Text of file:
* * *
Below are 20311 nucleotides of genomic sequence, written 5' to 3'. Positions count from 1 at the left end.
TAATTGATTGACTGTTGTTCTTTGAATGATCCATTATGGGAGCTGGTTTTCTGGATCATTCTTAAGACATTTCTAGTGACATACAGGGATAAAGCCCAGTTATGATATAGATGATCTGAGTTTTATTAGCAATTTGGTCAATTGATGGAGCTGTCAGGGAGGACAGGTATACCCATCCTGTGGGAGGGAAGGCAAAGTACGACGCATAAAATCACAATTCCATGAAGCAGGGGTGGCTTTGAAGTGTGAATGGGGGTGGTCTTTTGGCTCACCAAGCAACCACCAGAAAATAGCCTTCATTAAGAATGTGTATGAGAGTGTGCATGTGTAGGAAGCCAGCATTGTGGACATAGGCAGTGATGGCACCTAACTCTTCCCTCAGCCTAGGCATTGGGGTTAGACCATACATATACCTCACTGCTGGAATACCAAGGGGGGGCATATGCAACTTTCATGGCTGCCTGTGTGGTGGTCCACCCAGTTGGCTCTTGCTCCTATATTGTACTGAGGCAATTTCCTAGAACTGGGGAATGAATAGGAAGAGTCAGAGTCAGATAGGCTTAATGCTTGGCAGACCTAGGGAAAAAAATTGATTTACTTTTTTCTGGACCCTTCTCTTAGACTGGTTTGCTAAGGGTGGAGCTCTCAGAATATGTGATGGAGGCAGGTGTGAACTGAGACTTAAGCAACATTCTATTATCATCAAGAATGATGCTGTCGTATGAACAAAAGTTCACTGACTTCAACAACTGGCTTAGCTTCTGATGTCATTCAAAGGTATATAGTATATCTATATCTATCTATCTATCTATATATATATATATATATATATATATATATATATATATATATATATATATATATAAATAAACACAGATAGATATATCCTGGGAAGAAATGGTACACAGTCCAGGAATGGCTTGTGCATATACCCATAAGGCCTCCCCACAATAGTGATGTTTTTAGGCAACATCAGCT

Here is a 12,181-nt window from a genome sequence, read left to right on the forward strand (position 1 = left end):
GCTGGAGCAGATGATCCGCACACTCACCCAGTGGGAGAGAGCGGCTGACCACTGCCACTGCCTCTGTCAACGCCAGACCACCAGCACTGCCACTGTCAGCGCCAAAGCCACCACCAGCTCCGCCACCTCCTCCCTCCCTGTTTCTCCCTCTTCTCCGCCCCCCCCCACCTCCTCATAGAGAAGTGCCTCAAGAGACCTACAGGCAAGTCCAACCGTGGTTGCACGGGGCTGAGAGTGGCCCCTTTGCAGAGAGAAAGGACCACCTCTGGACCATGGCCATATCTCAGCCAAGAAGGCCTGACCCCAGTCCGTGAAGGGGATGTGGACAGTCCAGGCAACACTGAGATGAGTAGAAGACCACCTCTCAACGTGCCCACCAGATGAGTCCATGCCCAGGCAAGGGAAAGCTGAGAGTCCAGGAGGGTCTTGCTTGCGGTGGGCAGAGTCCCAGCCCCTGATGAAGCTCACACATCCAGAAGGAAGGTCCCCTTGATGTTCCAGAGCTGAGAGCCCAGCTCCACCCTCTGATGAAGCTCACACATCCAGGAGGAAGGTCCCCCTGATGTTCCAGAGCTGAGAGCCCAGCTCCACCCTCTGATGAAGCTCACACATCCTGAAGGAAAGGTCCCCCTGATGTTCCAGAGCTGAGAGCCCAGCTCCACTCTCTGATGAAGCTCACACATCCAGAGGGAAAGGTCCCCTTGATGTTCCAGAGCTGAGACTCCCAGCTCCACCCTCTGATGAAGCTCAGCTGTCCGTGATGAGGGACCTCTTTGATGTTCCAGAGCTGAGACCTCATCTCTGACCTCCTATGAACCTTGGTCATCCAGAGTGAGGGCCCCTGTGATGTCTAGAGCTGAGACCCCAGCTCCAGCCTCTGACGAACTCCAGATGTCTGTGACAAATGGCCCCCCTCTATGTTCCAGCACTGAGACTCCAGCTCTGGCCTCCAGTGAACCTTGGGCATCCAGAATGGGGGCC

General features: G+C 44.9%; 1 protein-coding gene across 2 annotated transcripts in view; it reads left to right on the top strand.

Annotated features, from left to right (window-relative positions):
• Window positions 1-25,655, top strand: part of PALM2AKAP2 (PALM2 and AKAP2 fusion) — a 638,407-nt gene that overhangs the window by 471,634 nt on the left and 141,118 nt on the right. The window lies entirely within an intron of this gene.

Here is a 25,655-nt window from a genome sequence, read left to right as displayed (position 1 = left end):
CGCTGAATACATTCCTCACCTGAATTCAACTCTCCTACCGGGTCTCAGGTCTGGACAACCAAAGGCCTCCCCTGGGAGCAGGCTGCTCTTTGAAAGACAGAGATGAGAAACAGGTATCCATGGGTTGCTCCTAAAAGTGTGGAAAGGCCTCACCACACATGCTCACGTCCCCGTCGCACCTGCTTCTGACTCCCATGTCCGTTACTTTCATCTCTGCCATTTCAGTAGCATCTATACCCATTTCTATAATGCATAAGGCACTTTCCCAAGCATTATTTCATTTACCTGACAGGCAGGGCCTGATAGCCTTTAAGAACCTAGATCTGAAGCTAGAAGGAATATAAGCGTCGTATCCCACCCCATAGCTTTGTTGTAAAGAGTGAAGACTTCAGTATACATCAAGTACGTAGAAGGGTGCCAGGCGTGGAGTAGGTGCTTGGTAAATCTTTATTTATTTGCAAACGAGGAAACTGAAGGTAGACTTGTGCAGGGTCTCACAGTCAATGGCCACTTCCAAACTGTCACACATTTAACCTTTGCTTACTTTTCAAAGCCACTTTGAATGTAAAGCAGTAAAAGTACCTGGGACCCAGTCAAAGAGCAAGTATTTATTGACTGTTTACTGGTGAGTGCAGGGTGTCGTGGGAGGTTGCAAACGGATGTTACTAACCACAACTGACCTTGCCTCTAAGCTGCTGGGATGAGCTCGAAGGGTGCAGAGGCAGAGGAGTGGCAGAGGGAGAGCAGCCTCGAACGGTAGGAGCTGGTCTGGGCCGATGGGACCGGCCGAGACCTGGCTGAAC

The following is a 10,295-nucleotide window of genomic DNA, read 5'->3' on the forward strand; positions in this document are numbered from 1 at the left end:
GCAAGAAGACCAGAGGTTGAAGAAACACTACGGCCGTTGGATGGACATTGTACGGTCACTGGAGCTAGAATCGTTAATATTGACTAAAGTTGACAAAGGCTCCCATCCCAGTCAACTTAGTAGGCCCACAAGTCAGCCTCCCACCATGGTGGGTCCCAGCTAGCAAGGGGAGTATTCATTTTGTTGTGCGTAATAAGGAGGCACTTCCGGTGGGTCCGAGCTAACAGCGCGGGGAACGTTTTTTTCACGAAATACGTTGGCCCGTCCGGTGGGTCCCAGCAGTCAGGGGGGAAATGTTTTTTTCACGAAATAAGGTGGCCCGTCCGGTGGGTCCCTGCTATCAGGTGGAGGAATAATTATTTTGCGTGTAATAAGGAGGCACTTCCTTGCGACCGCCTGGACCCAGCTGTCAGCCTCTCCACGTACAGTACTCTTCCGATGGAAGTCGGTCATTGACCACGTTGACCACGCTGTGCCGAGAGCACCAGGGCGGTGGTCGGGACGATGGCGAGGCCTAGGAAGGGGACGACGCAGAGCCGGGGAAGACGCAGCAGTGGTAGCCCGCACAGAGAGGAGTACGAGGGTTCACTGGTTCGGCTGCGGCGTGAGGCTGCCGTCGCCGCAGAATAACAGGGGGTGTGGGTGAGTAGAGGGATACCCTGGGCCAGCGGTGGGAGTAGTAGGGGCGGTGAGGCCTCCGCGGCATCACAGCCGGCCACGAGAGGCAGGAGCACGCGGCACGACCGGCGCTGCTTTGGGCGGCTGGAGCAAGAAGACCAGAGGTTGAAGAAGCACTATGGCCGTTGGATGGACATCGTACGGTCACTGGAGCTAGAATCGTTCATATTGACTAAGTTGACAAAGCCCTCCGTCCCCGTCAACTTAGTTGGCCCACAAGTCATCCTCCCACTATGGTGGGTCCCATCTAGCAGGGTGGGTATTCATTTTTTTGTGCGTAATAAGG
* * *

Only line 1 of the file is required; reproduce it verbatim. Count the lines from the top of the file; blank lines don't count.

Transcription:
Below are 20311 nucleotides of genomic sequence, written 5' to 3'. Positions count from 1 at the left end.